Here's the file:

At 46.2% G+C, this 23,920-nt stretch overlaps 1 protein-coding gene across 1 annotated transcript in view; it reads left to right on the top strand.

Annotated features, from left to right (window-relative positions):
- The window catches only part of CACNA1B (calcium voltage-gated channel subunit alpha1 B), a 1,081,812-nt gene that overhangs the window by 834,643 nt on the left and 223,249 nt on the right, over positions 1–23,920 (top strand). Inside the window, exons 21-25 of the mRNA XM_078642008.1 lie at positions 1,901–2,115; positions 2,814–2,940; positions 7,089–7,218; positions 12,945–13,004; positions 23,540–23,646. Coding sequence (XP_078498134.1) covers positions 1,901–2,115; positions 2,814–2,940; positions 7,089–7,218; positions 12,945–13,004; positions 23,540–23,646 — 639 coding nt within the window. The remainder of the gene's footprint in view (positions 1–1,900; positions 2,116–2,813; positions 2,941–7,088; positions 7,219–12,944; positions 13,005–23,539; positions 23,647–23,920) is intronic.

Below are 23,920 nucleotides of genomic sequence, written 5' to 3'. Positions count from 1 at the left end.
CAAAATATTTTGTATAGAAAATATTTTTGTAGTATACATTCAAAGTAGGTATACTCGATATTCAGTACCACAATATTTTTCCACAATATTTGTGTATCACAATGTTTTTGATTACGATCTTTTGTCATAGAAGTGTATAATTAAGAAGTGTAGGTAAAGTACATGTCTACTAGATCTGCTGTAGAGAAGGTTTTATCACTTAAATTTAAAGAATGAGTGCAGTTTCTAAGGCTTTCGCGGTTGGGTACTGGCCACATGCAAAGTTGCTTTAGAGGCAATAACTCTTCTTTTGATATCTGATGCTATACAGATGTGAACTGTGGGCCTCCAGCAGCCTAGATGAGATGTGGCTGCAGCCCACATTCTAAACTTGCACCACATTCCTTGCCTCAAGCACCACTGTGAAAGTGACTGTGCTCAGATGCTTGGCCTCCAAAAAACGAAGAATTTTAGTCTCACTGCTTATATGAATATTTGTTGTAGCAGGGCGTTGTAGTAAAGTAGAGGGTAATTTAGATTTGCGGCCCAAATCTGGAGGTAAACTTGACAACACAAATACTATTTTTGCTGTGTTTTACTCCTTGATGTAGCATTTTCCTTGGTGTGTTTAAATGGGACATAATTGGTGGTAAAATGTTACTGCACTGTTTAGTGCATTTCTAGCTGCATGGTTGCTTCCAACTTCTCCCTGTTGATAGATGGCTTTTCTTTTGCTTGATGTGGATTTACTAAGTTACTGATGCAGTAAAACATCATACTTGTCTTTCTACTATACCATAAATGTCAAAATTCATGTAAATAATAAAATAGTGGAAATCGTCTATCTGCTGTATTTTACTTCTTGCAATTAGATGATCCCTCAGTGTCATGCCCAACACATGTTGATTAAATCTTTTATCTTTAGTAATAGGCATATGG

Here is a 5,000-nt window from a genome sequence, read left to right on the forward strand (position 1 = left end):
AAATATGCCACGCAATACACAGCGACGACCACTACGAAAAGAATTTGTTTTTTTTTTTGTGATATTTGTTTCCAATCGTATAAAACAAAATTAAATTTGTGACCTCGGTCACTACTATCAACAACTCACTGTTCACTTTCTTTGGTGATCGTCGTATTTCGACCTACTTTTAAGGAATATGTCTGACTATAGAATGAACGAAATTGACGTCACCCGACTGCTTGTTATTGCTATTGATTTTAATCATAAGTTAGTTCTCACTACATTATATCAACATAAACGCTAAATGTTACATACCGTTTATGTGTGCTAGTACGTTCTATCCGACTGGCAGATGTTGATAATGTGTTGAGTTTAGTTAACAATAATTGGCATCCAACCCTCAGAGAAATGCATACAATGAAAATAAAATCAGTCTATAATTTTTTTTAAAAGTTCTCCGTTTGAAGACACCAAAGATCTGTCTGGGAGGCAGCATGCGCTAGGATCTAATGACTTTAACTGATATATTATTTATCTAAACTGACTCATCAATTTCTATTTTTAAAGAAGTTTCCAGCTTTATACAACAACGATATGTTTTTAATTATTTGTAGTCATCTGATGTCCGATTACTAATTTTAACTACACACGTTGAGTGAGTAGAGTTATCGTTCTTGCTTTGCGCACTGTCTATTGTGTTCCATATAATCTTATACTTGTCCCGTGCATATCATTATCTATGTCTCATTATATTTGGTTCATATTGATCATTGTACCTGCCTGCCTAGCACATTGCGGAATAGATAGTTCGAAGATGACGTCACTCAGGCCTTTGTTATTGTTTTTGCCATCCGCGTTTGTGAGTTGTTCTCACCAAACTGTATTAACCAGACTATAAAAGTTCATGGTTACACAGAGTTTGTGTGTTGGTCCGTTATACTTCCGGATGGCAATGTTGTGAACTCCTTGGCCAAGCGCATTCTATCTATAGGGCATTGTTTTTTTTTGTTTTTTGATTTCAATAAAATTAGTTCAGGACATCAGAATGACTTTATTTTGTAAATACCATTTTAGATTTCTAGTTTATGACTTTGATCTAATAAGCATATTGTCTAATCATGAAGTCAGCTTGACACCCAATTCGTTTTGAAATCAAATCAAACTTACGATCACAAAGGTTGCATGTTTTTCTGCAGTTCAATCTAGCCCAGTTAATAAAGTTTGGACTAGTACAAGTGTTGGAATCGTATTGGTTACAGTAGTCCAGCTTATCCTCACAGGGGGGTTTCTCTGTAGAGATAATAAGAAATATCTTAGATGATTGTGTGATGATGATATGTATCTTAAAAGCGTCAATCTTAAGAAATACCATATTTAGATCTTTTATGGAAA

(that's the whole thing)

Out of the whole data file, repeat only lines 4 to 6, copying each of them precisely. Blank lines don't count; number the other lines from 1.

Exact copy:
Below are 23,920 nucleotides of genomic sequence, written 5' to 3'. Positions count from 1 at the left end.
CAAAATATTTTGTATAGAAAATATTTTTGTAGTATACATTCAAAGTAGGTATACTCGATATTCAGTACCACAATATTTTTCCACAATATTTGTGTATCACAATGTTTTTGATTACGATCTTTTGTCATAGAAGTGTATAATTAAGAAGTGTAGGTAAAGTACATGTCTACTAGATCTGCTGTAGAGAAGGTTTTATCACTTAAATTTAAAGAATGAGTGCAGTTTCTAAGGCTTTCGCGGTTGGGTACTGGCCACATGCAAAGTTGCTTTAGAGGCAATAACTCTTCTTTTGATATCTGATGCTATACAGATGTGAACTGTGGGCCTCCAGCAGCCTAGATGAGATGTGGCTGCAGCCCACATTCTAAACTTGCACCACATTCCTTGCCTCAAGCACCACTGTGAAAGTGACTGTGCTCAGATGCTTGGCCTCCAAAAAACGAAGAATTTTAGTCTCACTGCTTATATGAATATTTGTTGTAGCAGGGCGTTGTAGTAAAGTAGAGGGTAATTTAGATTTGCGGCCCAAATCTGGAGGTAAACTTGACAACACAAATACTATTTTTGCTGTGTTTTACTCCTTGATGTAGCATTTTCCTTGGTGTGTTTAAATGGGACATAATTGGTGGTAAAATGTTACTGCACTGTTTAGTGCATTTCTAGCTGCATGGTTGCTTCCAACTTCTCCCTGTTGATAGATGGCTTTTCTTTTGCTTGATGTGGATTTACTAAGTTACTGATGCAGTAAAACATCATACTTGTCTTTCTACTATACCATAAATGTCAAAATTCATGTAAATAATAAAATAGTGGAAATCGTCTATCTGCTGTATTTTACTTCTTGCAATTAGATGATCCCTCAGTGTCATGCCCAACACATGTTGATTAAATCTTTTATCTTTAGTAATAGGCATATGG

Here is a 5,000-nt window from a genome sequence, read left to right on the forward strand (position 1 = left end):